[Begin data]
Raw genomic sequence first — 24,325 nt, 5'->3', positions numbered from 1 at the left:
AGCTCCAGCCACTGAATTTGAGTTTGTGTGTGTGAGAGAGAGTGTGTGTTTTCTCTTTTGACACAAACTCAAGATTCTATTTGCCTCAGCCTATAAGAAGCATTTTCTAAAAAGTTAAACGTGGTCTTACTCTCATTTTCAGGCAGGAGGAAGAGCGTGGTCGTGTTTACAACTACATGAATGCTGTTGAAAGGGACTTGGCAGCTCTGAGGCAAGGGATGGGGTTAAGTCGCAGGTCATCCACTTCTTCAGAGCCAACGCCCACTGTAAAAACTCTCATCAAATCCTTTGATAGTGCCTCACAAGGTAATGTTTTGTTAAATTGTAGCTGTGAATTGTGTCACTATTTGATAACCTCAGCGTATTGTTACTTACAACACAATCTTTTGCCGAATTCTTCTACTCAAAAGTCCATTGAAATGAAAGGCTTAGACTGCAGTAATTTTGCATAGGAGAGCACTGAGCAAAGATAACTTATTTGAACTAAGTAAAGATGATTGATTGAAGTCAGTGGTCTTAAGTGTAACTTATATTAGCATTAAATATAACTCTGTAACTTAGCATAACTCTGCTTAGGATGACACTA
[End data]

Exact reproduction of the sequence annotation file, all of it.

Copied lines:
Raw genomic sequence first — 24,325 nt, 5'->3', positions numbered from 1 at the left:
AGCTCCAGCCACTGAATTTGAGTTTGTGTGTGTGAGAGAGAGTGTGTGTTTTCTCTTTTGACACAAACTCAAGATTCTATTTGCCTCAGCCTATAAGAAGCATTTTCTAAAAAGTTAAACGTGGTCTTACTCTCATTTTCAGGCAGGAGGAAGAGCGTGGTCGTGTTTACAACTACATGAATGCTGTTGAAAGGGACTTGGCAGCTCTGAGGCAAGGGATGGGGTTAAGTCGCAGGTCATCCACTTCTTCAGAGCCAACGCCCACTGTAAAAACTCTCATCAAATCCTTTGATAGTGCCTCACAAGGTAATGTTTTGTTAAATTGTAGCTGTGAATTGTGTCACTATTTGATAACCTCAGCGTATTGTTACTTACAACACAATCTTTTGCCGAATTCTTCTACTCAAAAGTCCATTGAAATGAAAGGCTTAGACTGCAGTAATTTTGCATAGGAGAGCACTGAGCAAAGATAACTTATTTGAACTAAGTAAAGATGATTGATTGAAGTCAGTGGTCTTAAGTGTAACTTATATTAGCATTAAATATAACTCTGTAACTTAGCATAACTCTGCTTAGGATGACACTA